I’ve been inspired by one of those YouTube videos showing bread making. It’s thoroughly fascinating to watch enormous amounts of dough being kneaded, flipped this way and that, rolled and unrolled, stretched and twisted, going for a ride on conveyor belts or twirling and swirling in gigantic vats. The one I’m taking about was from a bakery in Anchorage, Alaska, with
from the worktops. Completely enthralling.
This is a recipe using a sourdough starter but – unless you’re a sourdough fanatic – it’s easy to adopt it for commercial yeast. I’m convinced the taste isn’t affected – though I’ve yet to try both versions side by side, as there’s no other way of properly comparing the two. As much as sourdough bread is unparalleled in flavour, sweet dough or tea cakes just need to be airy and tasty. I have a strong suspicion that there’s a lot of snobbery going on in the sourdough world.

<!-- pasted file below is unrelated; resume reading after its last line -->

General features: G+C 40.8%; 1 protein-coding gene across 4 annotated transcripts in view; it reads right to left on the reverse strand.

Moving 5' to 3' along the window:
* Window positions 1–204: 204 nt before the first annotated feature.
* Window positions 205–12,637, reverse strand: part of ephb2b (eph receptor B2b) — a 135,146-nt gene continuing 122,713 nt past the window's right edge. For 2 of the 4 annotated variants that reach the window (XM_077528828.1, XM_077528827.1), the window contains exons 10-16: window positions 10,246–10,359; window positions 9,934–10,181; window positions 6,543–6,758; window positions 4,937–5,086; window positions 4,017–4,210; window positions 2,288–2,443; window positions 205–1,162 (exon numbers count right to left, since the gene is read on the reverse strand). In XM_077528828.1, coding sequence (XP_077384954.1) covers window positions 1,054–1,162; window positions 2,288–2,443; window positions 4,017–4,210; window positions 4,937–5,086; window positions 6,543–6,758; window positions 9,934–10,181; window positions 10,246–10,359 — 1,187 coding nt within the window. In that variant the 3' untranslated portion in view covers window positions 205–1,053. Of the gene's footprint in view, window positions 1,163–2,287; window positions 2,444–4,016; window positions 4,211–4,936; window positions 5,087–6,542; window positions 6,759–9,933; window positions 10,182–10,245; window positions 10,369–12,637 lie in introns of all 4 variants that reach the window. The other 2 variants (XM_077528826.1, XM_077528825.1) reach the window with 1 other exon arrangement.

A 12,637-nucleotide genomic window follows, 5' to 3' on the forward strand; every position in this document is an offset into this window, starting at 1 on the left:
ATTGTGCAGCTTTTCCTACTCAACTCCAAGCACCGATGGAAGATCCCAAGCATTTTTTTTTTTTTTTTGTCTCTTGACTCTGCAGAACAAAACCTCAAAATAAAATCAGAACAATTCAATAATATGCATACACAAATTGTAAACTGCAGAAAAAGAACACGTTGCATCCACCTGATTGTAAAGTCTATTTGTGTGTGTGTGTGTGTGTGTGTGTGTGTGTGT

How to adopt this and other formulae for yeasted versions? Easy: starter is usually half liquid half flour so increase those ingredients amounts. My cherry bread calls for 150g of starter so you will need 75g more flour and 75g liquid – buttermilk in this instance, but water would be fine too. How much yeast? For sweet dough it will normally be about 10g fresh or a teaspoon of instant yeast per 250g of flour, increased for very rich dough like panettone.
Bread making is funny like that – complete black magic and hocus-pocus when uninitiated. But once you know your way around the starters, levains (and learn how to pronounce them) or ferments you find you can experiment, ad lib and succeed. Of course sometimes you will follow a ten times tried and twenty times tested recipe and it will result in a cannonball-textured pancake, but that’s precisely what makes it interesting…